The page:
Runway Startup Postdocs Respond to COVID-19
As society works through the widespread impact of COVID-19, Runway Startup Postdocs at the Jacobs Technion-Cornell Institute have been working on the front lines of the pandemic. At a recent Cornell Tech Community Conversation organized for the Roosevelt Island community and moderated by Director of Runway and Spinouts Fernando Gómez-Baquero, these extraordinary entrepreneurs described their work — ranging from a community-focused mental health platform to the development of a COVID-19 immunity monitoring test.
Learn more about how four of these extraordinary Runway Startup Postdoc Fellows have pivoted to help conquer the COVID-19 pandemic.
According to Runway Fellow and AwareHealth founder Prathamesh Kulkarni, lawyers are 3.6 times more likely to suffer from depression than those among the average population. Since the outbreak of COVID-19, the team at AwareHealth has reached out to law professionals, conducting research on what kind of support they feel they need in the wake of social distancing and self-isolation — two factors that have led to the acceleration of mental health awareness in the field. The response from users was clear: lawyers want help when it comes to fighting stigma and reaching out.
AwareHealth is a fully anonymous mental wellbeing platform for those in the legal profession, where byte-sized exercises, support from peers, and community-matched expert coaching are used to provide interactive therapy tools and support to its users. During COVID-19, the focus has been on two key aspects of this: community and proactivity. Through the in-app support groups and chat features, AwareHealth provides a therapeutic sense of community to those utilizing the platform, and by finding people who are going through the same issues and talking to mental health professionals, users can find ways to be more aware and productive toward bettering their mental health.
Runway Fellow Rebecca Brachman quickly recognized that there have been three common unmet needs when it comes to current testing for COVID-19. First, there have not been enough tests to go around. Second, tests can give false positives for the virus, since viral RNA can remain residually for several weeks after the infection is cleared. Third, the presence of antibodies does not guarantee immunity, as immunity depends on the antibody’s type, target, and quantity and current tests are not specific enough to be certain.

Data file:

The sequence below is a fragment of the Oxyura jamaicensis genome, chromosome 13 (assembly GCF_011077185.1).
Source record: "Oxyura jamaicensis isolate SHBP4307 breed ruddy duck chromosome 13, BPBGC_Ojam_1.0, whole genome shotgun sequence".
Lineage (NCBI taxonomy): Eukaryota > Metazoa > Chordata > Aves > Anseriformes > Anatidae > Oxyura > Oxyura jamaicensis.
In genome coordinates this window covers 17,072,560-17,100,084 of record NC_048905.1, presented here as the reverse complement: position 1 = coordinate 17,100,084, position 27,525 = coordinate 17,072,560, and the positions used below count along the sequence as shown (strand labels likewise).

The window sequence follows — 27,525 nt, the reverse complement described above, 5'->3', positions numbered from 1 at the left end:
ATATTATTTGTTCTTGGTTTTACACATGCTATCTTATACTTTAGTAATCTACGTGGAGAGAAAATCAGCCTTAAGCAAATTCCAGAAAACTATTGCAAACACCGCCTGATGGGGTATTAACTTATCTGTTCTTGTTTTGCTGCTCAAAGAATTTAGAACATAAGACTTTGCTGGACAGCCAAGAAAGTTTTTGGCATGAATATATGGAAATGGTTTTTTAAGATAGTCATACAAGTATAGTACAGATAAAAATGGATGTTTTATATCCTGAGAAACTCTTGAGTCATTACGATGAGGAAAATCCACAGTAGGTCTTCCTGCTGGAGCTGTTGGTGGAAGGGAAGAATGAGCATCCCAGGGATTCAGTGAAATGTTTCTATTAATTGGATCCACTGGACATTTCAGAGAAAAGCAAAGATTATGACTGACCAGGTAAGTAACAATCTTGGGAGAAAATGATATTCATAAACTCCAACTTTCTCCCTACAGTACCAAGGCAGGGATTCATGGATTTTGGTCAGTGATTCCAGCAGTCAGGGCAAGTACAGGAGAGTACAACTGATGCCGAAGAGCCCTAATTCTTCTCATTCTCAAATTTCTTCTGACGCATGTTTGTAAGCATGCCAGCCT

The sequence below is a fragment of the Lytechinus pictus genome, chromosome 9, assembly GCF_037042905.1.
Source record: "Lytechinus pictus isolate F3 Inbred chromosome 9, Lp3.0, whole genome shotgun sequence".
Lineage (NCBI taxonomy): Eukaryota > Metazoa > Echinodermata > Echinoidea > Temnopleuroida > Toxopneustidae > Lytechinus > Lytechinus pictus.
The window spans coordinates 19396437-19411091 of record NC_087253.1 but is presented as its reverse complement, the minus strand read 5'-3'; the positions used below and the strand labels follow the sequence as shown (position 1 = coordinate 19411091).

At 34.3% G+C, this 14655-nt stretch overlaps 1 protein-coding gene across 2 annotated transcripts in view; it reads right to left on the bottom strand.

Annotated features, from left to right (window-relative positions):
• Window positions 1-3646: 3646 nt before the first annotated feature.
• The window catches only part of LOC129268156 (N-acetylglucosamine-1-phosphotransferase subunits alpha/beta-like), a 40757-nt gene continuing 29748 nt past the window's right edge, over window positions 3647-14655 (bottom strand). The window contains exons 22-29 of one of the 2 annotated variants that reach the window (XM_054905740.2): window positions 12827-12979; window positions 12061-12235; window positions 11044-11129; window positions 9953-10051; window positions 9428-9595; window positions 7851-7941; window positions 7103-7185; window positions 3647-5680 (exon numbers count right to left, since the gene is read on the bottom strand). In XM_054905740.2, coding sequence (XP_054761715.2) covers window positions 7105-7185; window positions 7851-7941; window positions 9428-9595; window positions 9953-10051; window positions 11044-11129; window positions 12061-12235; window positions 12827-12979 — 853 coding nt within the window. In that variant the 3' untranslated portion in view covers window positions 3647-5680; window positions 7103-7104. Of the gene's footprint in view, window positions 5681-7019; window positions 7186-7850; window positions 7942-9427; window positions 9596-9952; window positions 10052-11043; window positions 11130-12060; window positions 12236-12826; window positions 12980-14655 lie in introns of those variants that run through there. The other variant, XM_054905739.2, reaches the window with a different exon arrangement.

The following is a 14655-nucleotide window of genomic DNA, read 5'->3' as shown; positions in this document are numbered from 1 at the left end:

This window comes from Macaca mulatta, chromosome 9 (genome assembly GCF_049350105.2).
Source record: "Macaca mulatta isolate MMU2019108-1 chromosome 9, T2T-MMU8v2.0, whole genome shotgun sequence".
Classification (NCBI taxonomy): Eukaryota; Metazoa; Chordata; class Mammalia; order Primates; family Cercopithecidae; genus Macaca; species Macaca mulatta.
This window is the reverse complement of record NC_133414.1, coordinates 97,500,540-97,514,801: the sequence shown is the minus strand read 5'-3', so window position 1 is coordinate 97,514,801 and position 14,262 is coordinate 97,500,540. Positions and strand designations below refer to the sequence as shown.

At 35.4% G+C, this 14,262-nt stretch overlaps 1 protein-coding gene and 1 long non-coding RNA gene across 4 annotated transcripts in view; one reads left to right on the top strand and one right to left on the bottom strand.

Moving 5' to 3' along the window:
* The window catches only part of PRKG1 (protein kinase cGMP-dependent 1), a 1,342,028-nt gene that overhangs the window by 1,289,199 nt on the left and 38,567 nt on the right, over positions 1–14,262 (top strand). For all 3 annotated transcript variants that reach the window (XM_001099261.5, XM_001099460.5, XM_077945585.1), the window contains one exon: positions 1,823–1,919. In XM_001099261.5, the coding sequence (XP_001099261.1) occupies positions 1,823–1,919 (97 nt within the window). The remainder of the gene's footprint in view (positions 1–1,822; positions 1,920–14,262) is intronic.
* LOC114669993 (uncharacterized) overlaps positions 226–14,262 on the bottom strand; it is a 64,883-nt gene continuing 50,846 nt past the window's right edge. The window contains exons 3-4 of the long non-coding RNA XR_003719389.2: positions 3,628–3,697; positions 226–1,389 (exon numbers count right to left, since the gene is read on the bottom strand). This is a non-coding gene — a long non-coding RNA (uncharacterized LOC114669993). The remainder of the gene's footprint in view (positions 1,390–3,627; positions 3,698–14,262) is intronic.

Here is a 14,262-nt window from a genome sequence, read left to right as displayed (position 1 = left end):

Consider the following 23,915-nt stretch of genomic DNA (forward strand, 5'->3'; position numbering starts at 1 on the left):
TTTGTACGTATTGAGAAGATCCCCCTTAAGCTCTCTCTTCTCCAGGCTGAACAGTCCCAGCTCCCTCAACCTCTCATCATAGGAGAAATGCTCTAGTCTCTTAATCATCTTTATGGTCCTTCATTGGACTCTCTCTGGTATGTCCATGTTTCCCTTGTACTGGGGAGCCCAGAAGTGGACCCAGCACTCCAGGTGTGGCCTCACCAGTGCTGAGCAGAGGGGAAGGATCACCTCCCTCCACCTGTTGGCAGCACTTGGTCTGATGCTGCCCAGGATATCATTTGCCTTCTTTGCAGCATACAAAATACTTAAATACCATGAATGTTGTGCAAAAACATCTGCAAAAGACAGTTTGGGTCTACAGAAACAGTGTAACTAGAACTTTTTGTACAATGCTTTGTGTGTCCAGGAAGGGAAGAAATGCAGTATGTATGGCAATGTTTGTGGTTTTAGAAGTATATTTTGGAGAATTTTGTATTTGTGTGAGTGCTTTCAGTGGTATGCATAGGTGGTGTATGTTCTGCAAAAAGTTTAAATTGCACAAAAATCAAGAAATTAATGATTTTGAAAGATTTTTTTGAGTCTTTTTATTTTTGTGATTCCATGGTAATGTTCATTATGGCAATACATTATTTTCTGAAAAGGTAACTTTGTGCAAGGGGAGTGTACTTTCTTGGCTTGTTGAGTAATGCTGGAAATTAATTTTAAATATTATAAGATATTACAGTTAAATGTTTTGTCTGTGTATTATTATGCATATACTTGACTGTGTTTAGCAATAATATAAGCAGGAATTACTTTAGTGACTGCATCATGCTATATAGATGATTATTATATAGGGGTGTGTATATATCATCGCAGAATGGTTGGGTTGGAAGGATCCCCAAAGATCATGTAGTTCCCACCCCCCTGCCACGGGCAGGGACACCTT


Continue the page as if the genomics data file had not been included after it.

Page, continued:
Around mid-March, when news of COVID-19 began to spread, Brachman contacted fellow Runway Fellow Server Ertem to discuss ways they could help to solve some of these issues with testing. Ertem’s biotech startup, Katena, was originally focused primarily on oncology supplies. However, they eventually realized that one of the current cancer detection tools under development at Katena could be modified to be an inexpensive and accurate test for coronavirus immunity — one that could address the unmet needs of the current tests. By being easily printable, showing results in 15 minutes, and targeting specifically COVID-19 neutralizing antibodies, Katena’s solution can bring higher quality point-of-care tests to the public in larger quantities. This will not only help those who are sick but lead to an increase in data for more accurate contact tracing.
One common problem that business owners are currently facing is the uncertainty of when they will be able to fully reopen — and how to do so safely. Will floor plans need to change? Worker hours? It is hard to predict how things will unfold. With these uncertainties looming overhead, Runway Fellow Davide Schaumann’s company, Spacemate, is hoping to find the most effective solutions for each unique situation.
Spacemate uses AI-powered automation and human behavior analytics to optimize workplace design and operations strategies. In the time of COVID-19, Schaumann became more concrete in the company’s objectives — now intent on discovering how to reconfigure the workspace, protect the workforce, and revive the operations for its users in a health-conscious manner. The AI does this by running multiple “what if” simulations of daily worker movements and congestion points against a Social Distancing Index (SDI). These results can help business owners set occupancy limits, desk assignments, work hours, and more — and the AI can be used in a range of businesses, like offices, distribution centers, hospitals, universities, transportation hubs, and food markets.